Romance is a younger character’s genre. Most romance novels, romantic comedies, chick-flicks, and lovey-dovey stories focus on the thrill of newfound love. Most romantic plays follow the standard format:
- Boy Meets Girl
- Boy Loses Girl
- Boy Gets Girl Back
The story might end with a kiss, an engagement, or even the exchange of wedding vows. Rarely do these story-lines go further than the honeymoon. That’s why I value romantic plays that go beyond “happily ever after.” Ernest Thompson’s heartfelt drama On Golden Pond does exactly this. It is a touching, funny look at a loving marriage in its “golden” years.
For the past forty-eight years, Norman and Ethel Thayer have spent their summers in their cabin on the shores of Golden Pond. The play involves a strained father-daughter relationship and “grandfatherly” bonding with an upstart teenager. But the soul of the play is the sometimes feisty, sometimes sweet interaction between Norman and Ethel.
On Golden Pond was written by Ernest Thompson when he was 28 years old. The off-off Broadway production began in 1978. It starred Frances Sternhagen (who won a Tony Award for her performance) and Tom Aldredge.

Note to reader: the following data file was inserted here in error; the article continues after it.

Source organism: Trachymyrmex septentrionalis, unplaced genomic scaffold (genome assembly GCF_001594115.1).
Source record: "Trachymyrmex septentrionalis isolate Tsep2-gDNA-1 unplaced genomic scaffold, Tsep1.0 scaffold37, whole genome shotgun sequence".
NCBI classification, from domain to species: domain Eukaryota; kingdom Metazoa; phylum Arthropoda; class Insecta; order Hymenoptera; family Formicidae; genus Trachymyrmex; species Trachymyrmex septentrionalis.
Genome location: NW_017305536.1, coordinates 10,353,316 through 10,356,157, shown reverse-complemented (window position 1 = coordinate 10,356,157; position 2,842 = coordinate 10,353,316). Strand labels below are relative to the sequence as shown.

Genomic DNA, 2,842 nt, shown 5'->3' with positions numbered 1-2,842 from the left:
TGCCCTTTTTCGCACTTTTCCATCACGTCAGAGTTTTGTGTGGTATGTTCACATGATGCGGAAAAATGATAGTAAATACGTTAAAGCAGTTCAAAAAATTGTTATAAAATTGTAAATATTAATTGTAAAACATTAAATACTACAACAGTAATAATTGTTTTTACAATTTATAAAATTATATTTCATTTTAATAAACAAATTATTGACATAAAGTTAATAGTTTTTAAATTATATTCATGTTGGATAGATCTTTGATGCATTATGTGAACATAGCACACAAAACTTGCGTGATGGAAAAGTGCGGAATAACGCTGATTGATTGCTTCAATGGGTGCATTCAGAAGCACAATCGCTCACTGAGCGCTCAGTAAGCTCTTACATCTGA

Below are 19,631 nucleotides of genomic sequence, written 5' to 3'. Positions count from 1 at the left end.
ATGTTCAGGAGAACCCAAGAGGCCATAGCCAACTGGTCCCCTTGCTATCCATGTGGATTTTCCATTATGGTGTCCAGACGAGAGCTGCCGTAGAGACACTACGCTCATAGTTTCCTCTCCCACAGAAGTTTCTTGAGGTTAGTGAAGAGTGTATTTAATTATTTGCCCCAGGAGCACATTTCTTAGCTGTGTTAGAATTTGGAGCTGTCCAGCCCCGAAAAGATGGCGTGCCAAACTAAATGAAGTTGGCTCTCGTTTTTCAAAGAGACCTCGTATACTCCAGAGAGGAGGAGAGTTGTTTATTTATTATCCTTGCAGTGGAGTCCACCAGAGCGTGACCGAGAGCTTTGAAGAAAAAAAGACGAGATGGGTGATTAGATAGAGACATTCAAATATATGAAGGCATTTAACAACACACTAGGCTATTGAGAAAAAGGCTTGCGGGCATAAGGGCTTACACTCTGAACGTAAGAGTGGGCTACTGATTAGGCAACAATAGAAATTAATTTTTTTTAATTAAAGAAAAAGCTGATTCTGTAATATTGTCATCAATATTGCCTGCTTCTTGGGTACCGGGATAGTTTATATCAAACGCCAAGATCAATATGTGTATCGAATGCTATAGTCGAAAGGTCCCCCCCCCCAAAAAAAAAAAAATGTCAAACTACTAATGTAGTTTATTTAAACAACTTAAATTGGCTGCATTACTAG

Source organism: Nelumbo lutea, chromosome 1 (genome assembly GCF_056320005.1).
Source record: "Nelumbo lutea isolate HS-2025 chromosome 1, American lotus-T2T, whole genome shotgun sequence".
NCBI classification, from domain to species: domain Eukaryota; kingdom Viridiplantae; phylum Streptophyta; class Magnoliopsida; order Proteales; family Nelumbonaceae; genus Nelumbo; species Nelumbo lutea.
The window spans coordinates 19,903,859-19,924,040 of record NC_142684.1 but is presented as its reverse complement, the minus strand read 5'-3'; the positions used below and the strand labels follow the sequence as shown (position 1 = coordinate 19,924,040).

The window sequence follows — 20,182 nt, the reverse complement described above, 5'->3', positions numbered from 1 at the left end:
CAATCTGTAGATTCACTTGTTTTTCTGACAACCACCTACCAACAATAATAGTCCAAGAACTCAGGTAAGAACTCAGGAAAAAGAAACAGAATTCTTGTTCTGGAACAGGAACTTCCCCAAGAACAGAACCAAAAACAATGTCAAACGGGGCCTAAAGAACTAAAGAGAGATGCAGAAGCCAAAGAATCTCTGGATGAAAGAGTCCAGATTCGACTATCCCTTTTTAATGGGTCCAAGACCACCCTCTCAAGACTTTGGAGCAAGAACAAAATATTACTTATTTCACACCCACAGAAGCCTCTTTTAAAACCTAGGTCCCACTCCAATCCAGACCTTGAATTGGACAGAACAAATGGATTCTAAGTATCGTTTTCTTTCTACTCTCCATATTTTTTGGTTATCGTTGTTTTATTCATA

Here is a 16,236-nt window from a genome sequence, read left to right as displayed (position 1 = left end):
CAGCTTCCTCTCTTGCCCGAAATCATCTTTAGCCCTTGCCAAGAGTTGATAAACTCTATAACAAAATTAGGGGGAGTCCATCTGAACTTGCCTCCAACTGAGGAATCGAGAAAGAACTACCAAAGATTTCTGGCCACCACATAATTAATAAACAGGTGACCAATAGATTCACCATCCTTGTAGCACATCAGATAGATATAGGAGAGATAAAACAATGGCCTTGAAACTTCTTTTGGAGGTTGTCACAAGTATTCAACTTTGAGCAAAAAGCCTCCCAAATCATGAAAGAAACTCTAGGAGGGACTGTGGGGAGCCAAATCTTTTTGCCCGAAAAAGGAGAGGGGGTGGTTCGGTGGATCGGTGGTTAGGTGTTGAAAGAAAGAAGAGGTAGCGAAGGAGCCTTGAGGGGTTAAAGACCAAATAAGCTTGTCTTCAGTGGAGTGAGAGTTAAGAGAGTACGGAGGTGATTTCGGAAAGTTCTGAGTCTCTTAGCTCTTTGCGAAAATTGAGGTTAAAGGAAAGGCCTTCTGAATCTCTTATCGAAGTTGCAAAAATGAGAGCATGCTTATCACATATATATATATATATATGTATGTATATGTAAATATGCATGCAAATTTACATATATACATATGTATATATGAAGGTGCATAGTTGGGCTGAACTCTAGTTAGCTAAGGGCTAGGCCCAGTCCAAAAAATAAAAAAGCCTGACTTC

After a successful Broadway run, On Golden Pond became a motion picture starring Henry Fonda and Katherine Hepburn (who both won Oscars for their roles). Because the script explores the twilight years of a man’s life, and because the film is the final performance of Henry Fonda, On Golden Pond is one of the most emotionally stirring film adaptations of a play.
In 2001, a live television production of On Golden Pond premiered. It starred legendary thespians Julie Andrews and Christopher Plummer and was directed by playwright Ernest Thompson.
The script and production rights for On Golden Pond are available at Dramatists Play Service.